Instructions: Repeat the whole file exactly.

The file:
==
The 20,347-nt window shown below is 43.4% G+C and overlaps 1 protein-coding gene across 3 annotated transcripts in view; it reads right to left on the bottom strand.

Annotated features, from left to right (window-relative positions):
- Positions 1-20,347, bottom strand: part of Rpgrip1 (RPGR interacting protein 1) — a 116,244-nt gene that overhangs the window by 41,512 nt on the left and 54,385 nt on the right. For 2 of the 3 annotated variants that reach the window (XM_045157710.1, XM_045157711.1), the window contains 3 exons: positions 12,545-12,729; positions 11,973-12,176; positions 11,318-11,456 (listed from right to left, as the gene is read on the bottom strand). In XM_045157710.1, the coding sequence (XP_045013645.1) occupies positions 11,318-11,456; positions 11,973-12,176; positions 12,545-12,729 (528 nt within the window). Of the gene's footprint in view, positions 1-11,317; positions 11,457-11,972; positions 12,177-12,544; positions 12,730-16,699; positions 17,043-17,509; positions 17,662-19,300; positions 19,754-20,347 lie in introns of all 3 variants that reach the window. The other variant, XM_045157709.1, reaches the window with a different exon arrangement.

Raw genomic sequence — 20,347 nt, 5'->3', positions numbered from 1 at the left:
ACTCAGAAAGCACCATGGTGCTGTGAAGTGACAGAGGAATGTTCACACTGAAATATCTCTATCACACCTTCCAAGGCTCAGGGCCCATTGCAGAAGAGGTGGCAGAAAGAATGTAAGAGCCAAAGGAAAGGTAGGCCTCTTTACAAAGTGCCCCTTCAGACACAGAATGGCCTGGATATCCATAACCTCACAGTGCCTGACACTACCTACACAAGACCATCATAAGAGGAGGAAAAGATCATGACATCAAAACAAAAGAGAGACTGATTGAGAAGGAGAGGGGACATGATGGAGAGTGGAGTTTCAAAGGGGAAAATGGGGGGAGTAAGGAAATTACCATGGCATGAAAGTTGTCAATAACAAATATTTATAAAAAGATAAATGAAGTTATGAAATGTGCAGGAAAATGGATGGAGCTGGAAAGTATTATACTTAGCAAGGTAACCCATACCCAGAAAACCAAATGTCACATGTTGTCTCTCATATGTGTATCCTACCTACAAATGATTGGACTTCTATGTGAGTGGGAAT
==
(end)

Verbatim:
The 20,347-nt window shown below is 43.4% G+C and overlaps 1 protein-coding gene across 3 annotated transcripts in view; it reads right to left on the bottom strand.

Annotated features, from left to right (window-relative positions):
- Positions 1-20,347, bottom strand: part of Rpgrip1 (RPGR interacting protein 1) — a 116,244-nt gene that overhangs the window by 41,512 nt on the left and 54,385 nt on the right. For 2 of the 3 annotated variants that reach the window (XM_045157710.1, XM_045157711.1), the window contains 3 exons: positions 12,545-12,729; positions 11,973-12,176; positions 11,318-11,456 (listed from right to left, as the gene is read on the bottom strand). In XM_045157710.1, the coding sequence (XP_045013645.1) occupies positions 11,318-11,456; positions 11,973-12,176; positions 12,545-12,729 (528 nt within the window). Of the gene's footprint in view, positions 1-11,317; positions 11,457-11,972; positions 12,177-12,544; positions 12,730-16,699; positions 17,043-17,509; positions 17,662-19,300; positions 19,754-20,347 lie in introns of all 3 variants that reach the window. The other variant, XM_045157709.1, reaches the window with a different exon arrangement.

Raw genomic sequence — 20,347 nt, 5'->3', positions numbered from 1 at the left:
ACTCAGAAAGCACCATGGTGCTGTGAAGTGACAGAGGAATGTTCACACTGAAATATCTCTATCACACCTTCCAAGGCTCAGGGCCCATTGCAGAAGAGGTGGCAGAAAGAATGTAAGAGCCAAAGGAAAGGTAGGCCTCTTTACAAAGTGCCCCTTCAGACACAGAATGGCCTGGATATCCATAACCTCACAGTGCCTGACACTACCTACACAAGACCATCATAAGAGGAGGAAAAGATCATGACATCAAAACAAAAGAGAGACTGATTGAGAAGGAGAGGGGACATGATGGAGAGTGGAGTTTCAAAGGGGAAAATGGGGGGAGTAAGGAAATTACCATGGCATGAAAGTTGTCAATAACAAATATTTATAAAAAGATAAATGAAGTTATGAAATGTGCAGGAAAATGGATGGAGCTGGAAAGTATTATACTTAGCAAGGTAACCCATACCCAGAAAACCAAATGTCACATGTTGTCTCTCATATGTGTATCCTACCTACAAATGATTGGACTTCTATGTGAGTGGGAAT